In wake of kidnapping of Nigerian girls, Jewish human rights organization lauds Senate introduction of International Violence Against Women Act
WASHINGTON, DC — Congress must act swiftly to strengthen policies aimed at ending violence against women and girls worldwide, a crisis underlined by the recent kidnapping of more than 200 schoolgirls in Nigeria. In the wake of the kidnappings, American Jewish World Service (AJWS) urged Congress to move quickly to pass the International Violence Against Women Act (IVAWA), which was introduced in the U.S. Senate today.
AJWS, the leading Jewish international human rights and development organization, praised today’s bipartisan introduction of IVAWA by Senators Barbara Boxer (D-CA), Robert Menendez (D-NJ), Mark Kirk (R-IL), Susan Collins (R-ME) and Jeanne Shaheen (D-NH). The bill was reintroduced in the House last year.
Ruth Messinger, president of AJWS, lauded the introduction of IVAWA and called for the U.S. to do all it can to defend women and girls from a global wave of violence.
“The cruel and unconscionable kidnapping of more than two hundred girls in Nigeria by terrorists has captured the attention of the world and made it crystal clear that Congress must do all it can to strengthen policies aimed at ending the global wave of violence against women and girls by passing the International Violence Against Women Act.
“On Tuesday, May 13, I am proud to be joining 135 other Jewish American activists from communities across the country on Capitol Hill to urge members of Congress to pass the International Violence Against Women Act. We must push our government to do all it can to stop this deadly epidemic of violence against women and girls worldwide. We applaud Senators Boxer, Menendez, Kirk, Collins and Shaheen for understanding the gravity of this threat and standing up for the rights of women and girls by introducing this critical piece of legislation in the Senate.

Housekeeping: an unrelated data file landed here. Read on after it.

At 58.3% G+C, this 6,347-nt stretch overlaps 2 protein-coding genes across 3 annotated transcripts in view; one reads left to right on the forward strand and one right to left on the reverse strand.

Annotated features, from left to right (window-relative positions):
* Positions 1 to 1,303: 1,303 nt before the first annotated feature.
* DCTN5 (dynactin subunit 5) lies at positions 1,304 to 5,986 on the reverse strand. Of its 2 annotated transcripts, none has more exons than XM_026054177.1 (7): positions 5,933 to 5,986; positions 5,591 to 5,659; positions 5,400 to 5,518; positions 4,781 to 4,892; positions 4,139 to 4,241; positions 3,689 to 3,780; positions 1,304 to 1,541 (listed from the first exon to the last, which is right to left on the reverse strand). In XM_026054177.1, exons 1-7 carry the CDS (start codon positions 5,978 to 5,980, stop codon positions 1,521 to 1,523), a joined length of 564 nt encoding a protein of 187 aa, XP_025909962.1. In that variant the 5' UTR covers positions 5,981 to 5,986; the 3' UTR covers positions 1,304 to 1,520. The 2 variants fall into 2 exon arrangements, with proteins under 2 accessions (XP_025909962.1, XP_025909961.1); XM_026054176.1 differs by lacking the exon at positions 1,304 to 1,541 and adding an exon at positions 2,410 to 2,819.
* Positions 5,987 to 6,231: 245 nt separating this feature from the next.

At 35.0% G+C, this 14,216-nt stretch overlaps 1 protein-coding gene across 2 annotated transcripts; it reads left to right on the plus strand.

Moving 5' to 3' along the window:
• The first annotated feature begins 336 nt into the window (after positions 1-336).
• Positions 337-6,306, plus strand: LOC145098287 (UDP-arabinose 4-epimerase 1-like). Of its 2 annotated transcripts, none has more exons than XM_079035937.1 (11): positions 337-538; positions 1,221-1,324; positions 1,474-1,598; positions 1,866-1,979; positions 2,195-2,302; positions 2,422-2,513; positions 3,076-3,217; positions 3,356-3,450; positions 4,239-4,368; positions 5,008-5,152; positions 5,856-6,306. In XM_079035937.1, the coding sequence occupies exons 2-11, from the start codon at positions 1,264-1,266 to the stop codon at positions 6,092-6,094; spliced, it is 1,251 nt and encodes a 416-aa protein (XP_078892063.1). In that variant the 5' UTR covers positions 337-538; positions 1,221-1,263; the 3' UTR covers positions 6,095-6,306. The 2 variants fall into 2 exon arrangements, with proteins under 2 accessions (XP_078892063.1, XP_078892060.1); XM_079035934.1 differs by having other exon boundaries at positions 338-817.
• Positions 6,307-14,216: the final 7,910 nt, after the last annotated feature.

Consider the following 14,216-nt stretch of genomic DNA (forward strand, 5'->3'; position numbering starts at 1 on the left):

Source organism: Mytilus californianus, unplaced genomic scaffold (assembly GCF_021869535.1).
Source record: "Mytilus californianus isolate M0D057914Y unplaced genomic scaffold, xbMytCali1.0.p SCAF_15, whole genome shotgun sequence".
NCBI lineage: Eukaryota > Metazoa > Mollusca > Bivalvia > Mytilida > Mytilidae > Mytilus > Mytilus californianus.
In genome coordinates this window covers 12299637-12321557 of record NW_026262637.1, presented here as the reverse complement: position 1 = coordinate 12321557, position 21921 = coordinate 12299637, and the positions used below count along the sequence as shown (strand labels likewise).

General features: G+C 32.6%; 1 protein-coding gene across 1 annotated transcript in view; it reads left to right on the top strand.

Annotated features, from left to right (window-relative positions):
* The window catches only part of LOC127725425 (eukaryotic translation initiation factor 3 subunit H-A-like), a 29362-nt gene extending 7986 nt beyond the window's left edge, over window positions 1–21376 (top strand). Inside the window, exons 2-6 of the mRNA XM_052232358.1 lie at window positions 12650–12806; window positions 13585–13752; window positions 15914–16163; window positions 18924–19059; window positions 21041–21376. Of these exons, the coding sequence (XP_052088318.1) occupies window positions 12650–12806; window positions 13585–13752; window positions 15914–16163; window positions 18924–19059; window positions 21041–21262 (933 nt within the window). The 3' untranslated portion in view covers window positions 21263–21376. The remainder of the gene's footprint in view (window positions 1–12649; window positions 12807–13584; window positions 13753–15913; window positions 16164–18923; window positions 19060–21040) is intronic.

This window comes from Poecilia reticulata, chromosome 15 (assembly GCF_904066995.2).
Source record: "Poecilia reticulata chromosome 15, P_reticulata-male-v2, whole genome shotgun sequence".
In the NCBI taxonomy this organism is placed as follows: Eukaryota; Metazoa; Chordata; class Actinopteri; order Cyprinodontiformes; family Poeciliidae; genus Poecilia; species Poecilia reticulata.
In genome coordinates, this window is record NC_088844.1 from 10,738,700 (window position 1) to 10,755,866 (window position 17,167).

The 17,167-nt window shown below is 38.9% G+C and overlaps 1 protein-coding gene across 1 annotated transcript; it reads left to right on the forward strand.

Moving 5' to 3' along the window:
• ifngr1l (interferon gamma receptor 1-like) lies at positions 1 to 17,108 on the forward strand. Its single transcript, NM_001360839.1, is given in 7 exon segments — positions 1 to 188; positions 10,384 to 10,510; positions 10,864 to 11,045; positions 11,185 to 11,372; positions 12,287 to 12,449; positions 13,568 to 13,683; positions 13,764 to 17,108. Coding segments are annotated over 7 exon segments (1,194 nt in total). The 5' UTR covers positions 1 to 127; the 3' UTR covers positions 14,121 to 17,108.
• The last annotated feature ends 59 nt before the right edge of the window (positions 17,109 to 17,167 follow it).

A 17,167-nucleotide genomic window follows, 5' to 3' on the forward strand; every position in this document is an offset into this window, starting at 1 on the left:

“As Jews, we understand all too well the injustice of violence motivated by hatred, and we will not remain silent as women and girls are attacked by people and movements that aim to eradicate their rights and diminish their dignity,” Messinger said.
Last year, AJWS launched a new national advocacy campaign, We Believe, calling on the U.S. government to do all it can to help end violence against women and girls, stop hate crimes against LGBT people and empower girls to end child marriage. The first initiative of AJWS’s new campaign is to work for the passage of IVAWA, which would, for the first time, codify a comprehensive approach by the U.S. to fight violence against women and girls internationally.
If passed, I-VAWA would:
- Direct the U.S. government to implement its strategy to reduce violence against women and girls in at least five countries
- Make ending violence against women and girls a top diplomatic priority, and make the Office of Global Women’s Issues in the State Department permanent
- Promote legal protection for women and girls who survive violence
- Increase the capacity of the health care sector worldwide to address violence against women and girls by integrating such care into existing health programs
- Promote public awareness campaigns to change the attitudes that perpetuate violence against women and girls
- Support programs to reduce women and girls’ vulnerability to violence by improving their economic status and educational opportunities
About AJWS and its Grantees Focused on Women and Girls
AJWS supports social justice organizations in 19 countries in Africa, Asia, Latin America and the Caribbean that promote equality and work to end discrimination and violence against women and girls so that they can access the full spectrum of opportunities in society and live in health, safety and dignity.
Here are three examples of the work of AJWS’s grantees:
Kenya: Fortress of Hope helps girls develop leadership skills and implement their own strategies to stop violence. It works to help them stay in school, avoid domestic abuse and prevent unwanted pregnancy or infection with HIV.
India: Awaaz-e-Niswaan provides a haven where girls can meet peers and learn to understand and defend their rights. It also provides girls with college scholarships, vocational training and assistance in finding jobs to help them gain financial independence. This enables them to have greater choice in whether or not to marry and to leave abusive situations.
Nicaragua: Association of Entrepreneurial Women of Waslala (AMEWAS) seeks to decrease violence against women, girls and youth by educating women about their rights, promoting gender equality and expanding women’s access to the judicial system. AMEWAS’s work supporting women and girls can be seen in this video.
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David L. Marcus